DHS works with critical infrastructure owners and operators to raise awareness of cyber threats

DHS seal 112On March 7, DHS Assistant Secretary for Cybersecurity and Communiations Andy Ozment, along with Deputy Assistant Secretary Greg Touhill, posted the following update on ongoing coordination efforts between DHS and DOE:

The Department of Homeland Security (DHS) works closely with the Department of Energy (DOE) and the electric sector to ensure the security, resilience, and reliability of the U.S. power grid. Additionally, many American utility providers have invested heavily in both cyber and physical security. While the U.S. power grid is highly resilient, it’s important for owners and operators of electric and other critical infrastructure sector assets to be aware of this particular threat and to implement mitigation steps that will reduce their vulnerabilities to similar cyber-attacks and other malicious activity employing these tactics, techniques, and procedures. To be clear, this threat applies to any sector that uses industrial control systems, not just the electric sector.

Last December, several Ukrainian power companies experienced an apparent cyber-attack that resulted in unscheduled power outages lasting up to six hours that impacted over 200,000 customers. At the request of the Ukrainian government, an U.S. interagency team comprised of representatives from DHS’s Industrial Control Systems Cyber Emergency Response Team (ICS-CERT) and United States Computer Emergency Readiness Team (US-CERT) as well as the DOE, Federal Bureau of Investigation, and the North American Electric Reliability Corporation, traveled to Ukraine to gather information about the incident and identify potential mitigations.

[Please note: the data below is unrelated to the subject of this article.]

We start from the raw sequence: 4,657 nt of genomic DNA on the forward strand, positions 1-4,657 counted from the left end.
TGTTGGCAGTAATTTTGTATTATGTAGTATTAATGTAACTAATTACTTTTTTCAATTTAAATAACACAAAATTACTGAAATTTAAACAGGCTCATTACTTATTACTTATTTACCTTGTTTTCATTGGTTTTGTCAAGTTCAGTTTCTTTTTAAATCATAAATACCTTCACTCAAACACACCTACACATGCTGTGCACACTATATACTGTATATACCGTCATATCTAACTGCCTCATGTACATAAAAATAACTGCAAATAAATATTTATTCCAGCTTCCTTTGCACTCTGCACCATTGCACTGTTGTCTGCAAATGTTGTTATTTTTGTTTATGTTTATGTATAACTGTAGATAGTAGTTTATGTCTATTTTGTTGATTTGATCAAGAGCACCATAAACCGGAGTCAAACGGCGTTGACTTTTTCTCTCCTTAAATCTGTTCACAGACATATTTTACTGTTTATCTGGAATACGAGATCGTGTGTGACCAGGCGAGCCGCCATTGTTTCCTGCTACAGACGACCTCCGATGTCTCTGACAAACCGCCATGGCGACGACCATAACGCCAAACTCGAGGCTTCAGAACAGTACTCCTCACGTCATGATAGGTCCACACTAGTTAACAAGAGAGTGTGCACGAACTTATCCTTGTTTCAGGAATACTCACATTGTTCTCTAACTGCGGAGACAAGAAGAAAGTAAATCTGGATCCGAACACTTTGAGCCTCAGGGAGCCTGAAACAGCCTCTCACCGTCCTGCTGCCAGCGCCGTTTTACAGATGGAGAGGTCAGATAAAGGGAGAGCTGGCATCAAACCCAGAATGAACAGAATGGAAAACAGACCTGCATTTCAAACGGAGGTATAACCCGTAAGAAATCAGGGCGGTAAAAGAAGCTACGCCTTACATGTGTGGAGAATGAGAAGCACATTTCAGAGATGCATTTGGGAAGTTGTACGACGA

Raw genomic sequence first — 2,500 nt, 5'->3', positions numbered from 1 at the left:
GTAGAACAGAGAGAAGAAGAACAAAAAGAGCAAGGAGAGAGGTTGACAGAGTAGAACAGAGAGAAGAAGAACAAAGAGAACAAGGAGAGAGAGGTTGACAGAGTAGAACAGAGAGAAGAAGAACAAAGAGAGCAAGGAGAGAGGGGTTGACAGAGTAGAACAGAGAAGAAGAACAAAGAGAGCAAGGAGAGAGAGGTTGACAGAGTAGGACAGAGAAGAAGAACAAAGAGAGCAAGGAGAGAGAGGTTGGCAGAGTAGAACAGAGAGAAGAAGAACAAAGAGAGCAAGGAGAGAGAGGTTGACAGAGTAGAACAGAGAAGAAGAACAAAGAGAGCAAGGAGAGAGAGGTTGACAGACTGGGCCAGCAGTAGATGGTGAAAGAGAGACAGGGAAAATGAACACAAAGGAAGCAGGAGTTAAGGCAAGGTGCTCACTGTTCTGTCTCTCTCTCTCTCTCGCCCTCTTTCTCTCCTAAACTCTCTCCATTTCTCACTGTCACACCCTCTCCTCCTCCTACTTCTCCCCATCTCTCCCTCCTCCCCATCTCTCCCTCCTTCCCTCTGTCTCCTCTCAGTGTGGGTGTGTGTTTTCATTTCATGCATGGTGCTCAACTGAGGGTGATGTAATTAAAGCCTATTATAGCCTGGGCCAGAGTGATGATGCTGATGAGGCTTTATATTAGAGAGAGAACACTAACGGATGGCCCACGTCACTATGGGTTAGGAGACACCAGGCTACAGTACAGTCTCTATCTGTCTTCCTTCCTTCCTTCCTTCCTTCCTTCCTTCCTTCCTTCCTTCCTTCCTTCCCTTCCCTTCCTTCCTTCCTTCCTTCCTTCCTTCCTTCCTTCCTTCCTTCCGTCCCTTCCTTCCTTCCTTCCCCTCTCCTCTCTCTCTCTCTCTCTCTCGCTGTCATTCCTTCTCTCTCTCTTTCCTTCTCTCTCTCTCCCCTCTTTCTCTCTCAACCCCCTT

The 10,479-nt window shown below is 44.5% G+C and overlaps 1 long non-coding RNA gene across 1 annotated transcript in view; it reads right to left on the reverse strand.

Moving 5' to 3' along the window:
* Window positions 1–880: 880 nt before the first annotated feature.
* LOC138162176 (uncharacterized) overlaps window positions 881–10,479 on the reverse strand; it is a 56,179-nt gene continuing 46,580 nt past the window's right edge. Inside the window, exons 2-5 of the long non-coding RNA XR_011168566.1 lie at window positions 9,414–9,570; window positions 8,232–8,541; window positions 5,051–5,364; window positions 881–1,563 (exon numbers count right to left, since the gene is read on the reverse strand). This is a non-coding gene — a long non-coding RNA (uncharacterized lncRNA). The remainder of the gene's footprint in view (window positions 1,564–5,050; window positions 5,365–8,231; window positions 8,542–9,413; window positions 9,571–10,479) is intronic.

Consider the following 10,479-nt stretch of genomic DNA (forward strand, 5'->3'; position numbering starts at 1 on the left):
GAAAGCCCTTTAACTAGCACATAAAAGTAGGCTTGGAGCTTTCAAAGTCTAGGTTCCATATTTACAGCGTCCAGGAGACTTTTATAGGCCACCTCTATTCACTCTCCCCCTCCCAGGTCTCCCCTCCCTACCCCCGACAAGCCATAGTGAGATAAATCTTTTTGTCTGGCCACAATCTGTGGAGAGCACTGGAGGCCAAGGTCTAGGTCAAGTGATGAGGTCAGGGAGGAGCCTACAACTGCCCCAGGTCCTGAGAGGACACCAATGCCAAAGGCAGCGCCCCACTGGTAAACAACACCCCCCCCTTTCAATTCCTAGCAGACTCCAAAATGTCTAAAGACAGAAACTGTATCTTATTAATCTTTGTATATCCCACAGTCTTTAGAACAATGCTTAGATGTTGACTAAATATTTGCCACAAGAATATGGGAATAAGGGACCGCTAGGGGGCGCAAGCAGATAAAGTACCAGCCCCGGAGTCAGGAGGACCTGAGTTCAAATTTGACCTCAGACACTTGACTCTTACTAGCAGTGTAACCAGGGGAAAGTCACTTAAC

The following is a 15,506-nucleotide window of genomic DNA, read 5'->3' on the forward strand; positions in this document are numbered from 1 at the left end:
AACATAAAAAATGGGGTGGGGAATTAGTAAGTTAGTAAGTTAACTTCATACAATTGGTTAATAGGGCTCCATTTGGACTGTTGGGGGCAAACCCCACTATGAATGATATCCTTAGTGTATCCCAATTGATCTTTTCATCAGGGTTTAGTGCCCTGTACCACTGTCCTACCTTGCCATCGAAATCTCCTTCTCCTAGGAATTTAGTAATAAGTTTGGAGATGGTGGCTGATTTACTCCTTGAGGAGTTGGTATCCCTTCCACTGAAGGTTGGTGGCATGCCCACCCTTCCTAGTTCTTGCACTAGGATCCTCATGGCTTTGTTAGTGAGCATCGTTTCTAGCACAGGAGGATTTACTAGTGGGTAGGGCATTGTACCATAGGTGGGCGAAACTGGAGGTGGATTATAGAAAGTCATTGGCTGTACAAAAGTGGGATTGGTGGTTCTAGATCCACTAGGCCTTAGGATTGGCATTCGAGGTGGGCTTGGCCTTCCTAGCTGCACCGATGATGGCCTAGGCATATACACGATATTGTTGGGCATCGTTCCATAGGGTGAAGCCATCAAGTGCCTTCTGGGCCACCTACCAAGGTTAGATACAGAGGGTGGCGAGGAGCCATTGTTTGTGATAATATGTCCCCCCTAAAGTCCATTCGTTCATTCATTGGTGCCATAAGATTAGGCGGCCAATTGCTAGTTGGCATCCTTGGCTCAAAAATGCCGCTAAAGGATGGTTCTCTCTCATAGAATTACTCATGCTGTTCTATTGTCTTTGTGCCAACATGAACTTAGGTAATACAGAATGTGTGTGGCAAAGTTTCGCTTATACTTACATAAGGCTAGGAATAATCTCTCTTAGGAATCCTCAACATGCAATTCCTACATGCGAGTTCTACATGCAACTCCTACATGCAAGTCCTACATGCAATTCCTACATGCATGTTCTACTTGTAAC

At this time, there is no evidence of similar malicious activity affecting U.S. critical infrastructure. However, U.S. critical infrastructure entities have been affected by targeted intrusions in recent years, and it is imperative that critical infrastructure owners and operators across all sectors are aware and up-to-date on the cyber threat landscape and the measures they can take to protect their assets.

As part of our ongoing mission to share information, DHS has posted a public alert on the ICS-CERT website, in addition to a technical alert to a secure portal for critical infrastructure partners. The Department has also provided briefings to critical infrastructure partners and international allies. DHS has already provided a briefing to the electric sector, and we have upcoming briefings with the chemical, nuclear, transportation, natural gas, and water sectors via Sector Coordinating Councils and Information Sharing and Analysis Centers.

Critical infrastructure owners and operators need to be aware of  malicious cyber activity and take measures to protect their assets. They should read the ICS-CERT Incident Alert regarding this incident and implement mitigation practices outlined in the alert. Those recommended mitigation actions will reduce their exposure to many types of cyber threats. More detailed technical information is available on the secure ICS-CERT portal. To join this portal, critical infrastructure owners and operators should email ics-cert@hq.dhs.gov. For more general recommendations, critical infrastructure owners and operators should review the “Seven Steps to Effectively Defend Industrial Control Systems.”

Our work does not stop here. DHS is planning an expanded outreach campaign to all critical infrastructure sector asset owners and operators to discuss the Ukraine incident and provide detection and mitigation strategies to prevent cyber-attacks using these malicious techniques and tactics. Information sharing is a key part of our cybersecurity mission and we will continue to do so in the interest of public safety.

Source: DHS